Monks and nuns following the Rule of St. Benedict take a vow of stability to their community and ordinarily remain in the monastery they have entered all their monastic life. One monk who takes his stability with him on the road is Fr. Mark Butlin OSB of Ampleforth Abbey, who has been serving on the international team of the Alliance for International Monasticism (A.I.M.) for the past 35 years. A.I.M. was established in 1961 to aid young foundations in different parts of the world within the Benedictine family. This organisation is a joint initiative of Benedictines and Cistercians (OCSO and OCist) and as such is unique as a shared operation. Some communities find themselves isolated by distance from their parent communities and with needs for various resources which A.I.M. seeks to respond to.
Having just returned from Rwanda and India and getting caught in the worst monsoon he tells us in 25 years, Fr. Mark has been visiting monastic communities in Ireland and Britain that support A.I.M. to update us about what is going on in the organisation. His many visits to Benedictine and Cistercian communities all over the world has given Fr. Mark a unique ‘birds-eye’ perspective that most monastics never acquire. Fr. Mark visited us in Glencairn for a couple of days this week, 30-31st August, to meet with the community and share some of the concerns and the life of communities around the world today. His presentation firstly conveyed statistics which gave an interesting picture of the monastic presence worldwide today of the Benedictine family; there are 901 monasteries in Europe, 144 monasteries in the USA, 172 in Latin America, 247 in Asia and 85 in Oceania. In total there are 1175 communities of women and 619 communities of men worldwide. He talked about regions where Benedictine monasticism is thriving, as well as places such as Thailand with its Buddhist tradition which does not offer the ‘soil’ to make Christian monastic foundations. In the case of new foundations ‘distance plays a huge part in a community’s survival’, such as not having an international language with which to access education and formation resources.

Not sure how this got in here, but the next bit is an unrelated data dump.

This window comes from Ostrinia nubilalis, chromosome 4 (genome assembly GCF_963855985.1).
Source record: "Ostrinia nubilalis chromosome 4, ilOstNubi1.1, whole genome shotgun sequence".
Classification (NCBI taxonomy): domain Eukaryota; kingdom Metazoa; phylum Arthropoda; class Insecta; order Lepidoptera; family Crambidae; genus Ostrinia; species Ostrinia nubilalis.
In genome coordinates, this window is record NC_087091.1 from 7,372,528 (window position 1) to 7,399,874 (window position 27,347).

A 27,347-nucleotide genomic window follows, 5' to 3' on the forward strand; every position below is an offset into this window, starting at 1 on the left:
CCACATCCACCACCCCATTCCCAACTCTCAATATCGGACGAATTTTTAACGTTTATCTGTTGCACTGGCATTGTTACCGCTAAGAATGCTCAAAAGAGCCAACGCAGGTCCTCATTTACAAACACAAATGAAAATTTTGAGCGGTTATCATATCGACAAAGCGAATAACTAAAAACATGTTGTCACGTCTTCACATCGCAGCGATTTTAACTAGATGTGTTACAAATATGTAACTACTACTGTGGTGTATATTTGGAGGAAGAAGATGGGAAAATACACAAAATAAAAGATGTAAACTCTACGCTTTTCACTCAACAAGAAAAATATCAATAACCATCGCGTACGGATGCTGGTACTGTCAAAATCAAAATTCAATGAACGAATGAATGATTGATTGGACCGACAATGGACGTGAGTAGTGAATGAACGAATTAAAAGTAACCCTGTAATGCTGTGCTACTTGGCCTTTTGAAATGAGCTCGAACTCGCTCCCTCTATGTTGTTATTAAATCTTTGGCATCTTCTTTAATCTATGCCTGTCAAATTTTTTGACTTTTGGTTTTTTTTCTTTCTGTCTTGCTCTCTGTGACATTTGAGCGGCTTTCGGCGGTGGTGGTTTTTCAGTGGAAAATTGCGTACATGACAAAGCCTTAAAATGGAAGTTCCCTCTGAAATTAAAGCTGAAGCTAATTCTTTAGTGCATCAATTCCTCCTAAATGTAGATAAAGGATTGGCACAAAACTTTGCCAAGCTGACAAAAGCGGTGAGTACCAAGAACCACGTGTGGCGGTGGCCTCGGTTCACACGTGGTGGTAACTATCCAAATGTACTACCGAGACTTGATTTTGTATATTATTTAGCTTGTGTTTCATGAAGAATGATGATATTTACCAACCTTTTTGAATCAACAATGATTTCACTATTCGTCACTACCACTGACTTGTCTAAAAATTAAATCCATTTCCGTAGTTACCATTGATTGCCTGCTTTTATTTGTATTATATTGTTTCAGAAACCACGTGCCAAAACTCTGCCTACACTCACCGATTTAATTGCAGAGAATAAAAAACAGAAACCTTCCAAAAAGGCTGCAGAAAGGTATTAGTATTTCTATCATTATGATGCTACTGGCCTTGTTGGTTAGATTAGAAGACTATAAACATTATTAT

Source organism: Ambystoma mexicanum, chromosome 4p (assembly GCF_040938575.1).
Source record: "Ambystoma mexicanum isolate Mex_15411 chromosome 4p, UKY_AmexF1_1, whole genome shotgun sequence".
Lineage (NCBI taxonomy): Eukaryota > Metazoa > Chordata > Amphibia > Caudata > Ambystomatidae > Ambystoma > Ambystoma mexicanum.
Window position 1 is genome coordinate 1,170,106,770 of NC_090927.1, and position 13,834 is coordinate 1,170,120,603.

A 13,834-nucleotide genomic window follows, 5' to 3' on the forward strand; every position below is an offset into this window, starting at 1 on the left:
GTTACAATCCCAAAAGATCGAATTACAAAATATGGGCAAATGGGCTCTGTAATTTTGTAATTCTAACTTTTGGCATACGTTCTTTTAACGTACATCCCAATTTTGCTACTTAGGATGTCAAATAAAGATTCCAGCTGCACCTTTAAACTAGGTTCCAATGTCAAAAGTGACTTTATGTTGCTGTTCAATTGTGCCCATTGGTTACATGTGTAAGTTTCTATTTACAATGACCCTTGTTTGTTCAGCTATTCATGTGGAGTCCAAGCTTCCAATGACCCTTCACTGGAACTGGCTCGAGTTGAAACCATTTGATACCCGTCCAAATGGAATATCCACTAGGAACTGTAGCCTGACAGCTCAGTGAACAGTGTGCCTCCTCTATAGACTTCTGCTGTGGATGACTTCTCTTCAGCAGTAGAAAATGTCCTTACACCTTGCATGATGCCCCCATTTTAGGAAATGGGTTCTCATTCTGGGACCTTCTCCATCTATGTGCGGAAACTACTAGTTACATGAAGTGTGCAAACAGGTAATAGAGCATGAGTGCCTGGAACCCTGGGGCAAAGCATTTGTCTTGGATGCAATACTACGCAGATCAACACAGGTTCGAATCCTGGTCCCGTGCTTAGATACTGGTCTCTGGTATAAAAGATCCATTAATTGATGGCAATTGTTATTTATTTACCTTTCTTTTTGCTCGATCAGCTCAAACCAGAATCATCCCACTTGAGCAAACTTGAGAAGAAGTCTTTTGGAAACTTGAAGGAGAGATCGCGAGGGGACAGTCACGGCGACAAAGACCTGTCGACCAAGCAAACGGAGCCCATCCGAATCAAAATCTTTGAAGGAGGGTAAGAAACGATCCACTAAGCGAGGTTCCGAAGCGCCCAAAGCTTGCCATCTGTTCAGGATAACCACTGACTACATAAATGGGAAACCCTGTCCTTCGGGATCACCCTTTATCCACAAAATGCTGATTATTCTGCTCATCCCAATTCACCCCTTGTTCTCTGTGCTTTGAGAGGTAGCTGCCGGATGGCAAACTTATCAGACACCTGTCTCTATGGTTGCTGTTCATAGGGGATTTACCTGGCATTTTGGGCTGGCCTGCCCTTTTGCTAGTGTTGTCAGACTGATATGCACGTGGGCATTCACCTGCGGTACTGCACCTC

A.I.M. seek to address the needs of young communities using various methods; financial assistance is one approach and should not perpetuate dependence. Fostering life is absolutely key, in Fr. Mark’s experience, in the form of spiritual paternity/maternity in passing on wisdom by which to live. Vocational discernment is also an issue where numbers are valued over real monastic callings. In all parts of the world there is a fall in vocations with the rise of consumerism and smaller families. Formation too needs to be concerned not simply with monastic practices and observances but on the faith journey of candidates being formed in the monastic life. The values that A.I.M. promotes in our monasteries are relationships, prayer, communion and stability.
We wish to thank Fr. Mark on behalf of us all for his part in A.I.M. for so many years of service acting as a ‘bonding agent’ of communion in the monastic world and for his additional work for formation for monastics of the Benedictine family with his involvement in the Monastic Formators’ Program.